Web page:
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2 Mar 2006 : Column 955W—continued

Home Detention Curfew Scheme

Mr. Holloway: To ask the Secretary of State for the Home Department how many people have been released on the Home Detention Curfew Scheme. [54927]

Fiona Mactaggart: According to the Prison Service IT system, by 31 December 2005 122,304 prisoners had been released under the Home Detention Curfew Scheme since the scheme began on 28 January 1999.

Identity Cards

Mr. Holloway: To ask the Secretary of State for the Home Department whether radio frequency technology will be used in identity cards. [54928]

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Andy Burnham: It is currently planned that the ID card will be valid for travel within the EEA. As a result, they must comply with standards established by the International Civil Aviation Organisation (ICAO), a branch of the UN. These standards stipulate that a travel document such as an identity card will need to have a proximity" chip, which will use radio frequencies to allow the card to be read at very short distances, approximately 0 cm-2 cm from a reader. Thus, one specific kind of radio frequency technology will be used in the proximity" chip in the identity card in line with their introduction into passports in many countries in the coming years.

However, the use of radio frequencies in the identity card should not be confused with other uses of radio frequencies in many different technologies, such as RFID tags. While both use radio frequencies, they use different operating systems, access controls and security requirements. For example, proximity chips include a far higher level of security protection than an RFID tag and can only be read at a very short distance. These differences are reflected in the fact that they operate to different standards set by the International Organisation for Standardisation (ISO).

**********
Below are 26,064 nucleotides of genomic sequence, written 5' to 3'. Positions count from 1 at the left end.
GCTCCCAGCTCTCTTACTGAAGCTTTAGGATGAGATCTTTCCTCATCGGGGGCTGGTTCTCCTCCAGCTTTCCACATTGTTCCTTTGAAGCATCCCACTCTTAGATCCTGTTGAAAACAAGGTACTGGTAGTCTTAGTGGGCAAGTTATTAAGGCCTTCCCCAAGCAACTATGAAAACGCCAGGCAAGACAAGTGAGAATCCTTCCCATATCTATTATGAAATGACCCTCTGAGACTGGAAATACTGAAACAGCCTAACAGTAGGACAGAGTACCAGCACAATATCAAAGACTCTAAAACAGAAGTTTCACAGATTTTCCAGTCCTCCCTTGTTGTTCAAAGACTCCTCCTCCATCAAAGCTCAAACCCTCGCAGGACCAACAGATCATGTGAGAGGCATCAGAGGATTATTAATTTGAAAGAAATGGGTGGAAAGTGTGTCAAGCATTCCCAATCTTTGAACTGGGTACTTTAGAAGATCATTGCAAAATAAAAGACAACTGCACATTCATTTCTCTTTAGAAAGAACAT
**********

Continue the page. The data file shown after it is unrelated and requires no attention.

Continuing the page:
Furthermore, proximity chips in the identity card will utilise Basic Access Control as a data access protocol in accordance with international standards as well as other cryptographic measures in order to prevent the information on the chip from being modified. In addition, it is planned that further advanced encryption will be utilised to secure biometric information on the chip of the card. This will comply with Extended Access Control standards that are currently under development at an international level.

Life Sentences

Mr. Winnick: To ask the Secretary of State for the Home Department how many of those sentenced to mandatory life imprisonment were released after less than (a) 12 years, (b) eight years and (c) six years in each year since 2000. [53355]

Fiona Mactaggart: The following table from the Prison Service IT system provides figures on the numbers of prisoners sentenced to mandatory life sentences released on licence between the years 2000 and 2005.
Prisoners sentenced to mandatory life imprisonment released(26) after (a) 8 years to less than 12 years, (b) 6 years to less than 8 years, and (c) less than 6 years, between 2000 and 2004

Time band/year200020012002200320042005
8 years to less than 12414037515642
6 years to less than 8367654
Less than 6 years23111

(26) Figures relate to first releases on licence only

National Youth and Community Service

Lynne Jones: To ask the Secretary of State for the Home Department pursuant to the answer of 14 February 2006, Official Report, columns 1982–83W, on the National Youth and Community Service, what the rationale was for setting up a new charitable company to implement the National Youth and Community Service Scheme. [53729]

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Hazel Blears: The Russell Commission report on youth action and engagement, published in March 2005, recommended the creation of a new national youth volunteering body, independent of Government. The report provided the Government with four options for the legal form of this body: a non-departmental public body, a company limited by guarantee, a community interest company, or an existing organisation, suitably adapted.

The Government decided to create a company limited by guarantee with charitable status. This was for three reasons:

It is also important to note that the charitable company will not be delivering the Commission recommendations itself, but will be contracting with existing voluntary and community organisations.

Operation Trident

Anne Main: To ask the Secretary of State for the Home Department what assessment he has made of the effectiveness of Operation Trident in reducing gun crime; and if he will make a statement. [54474]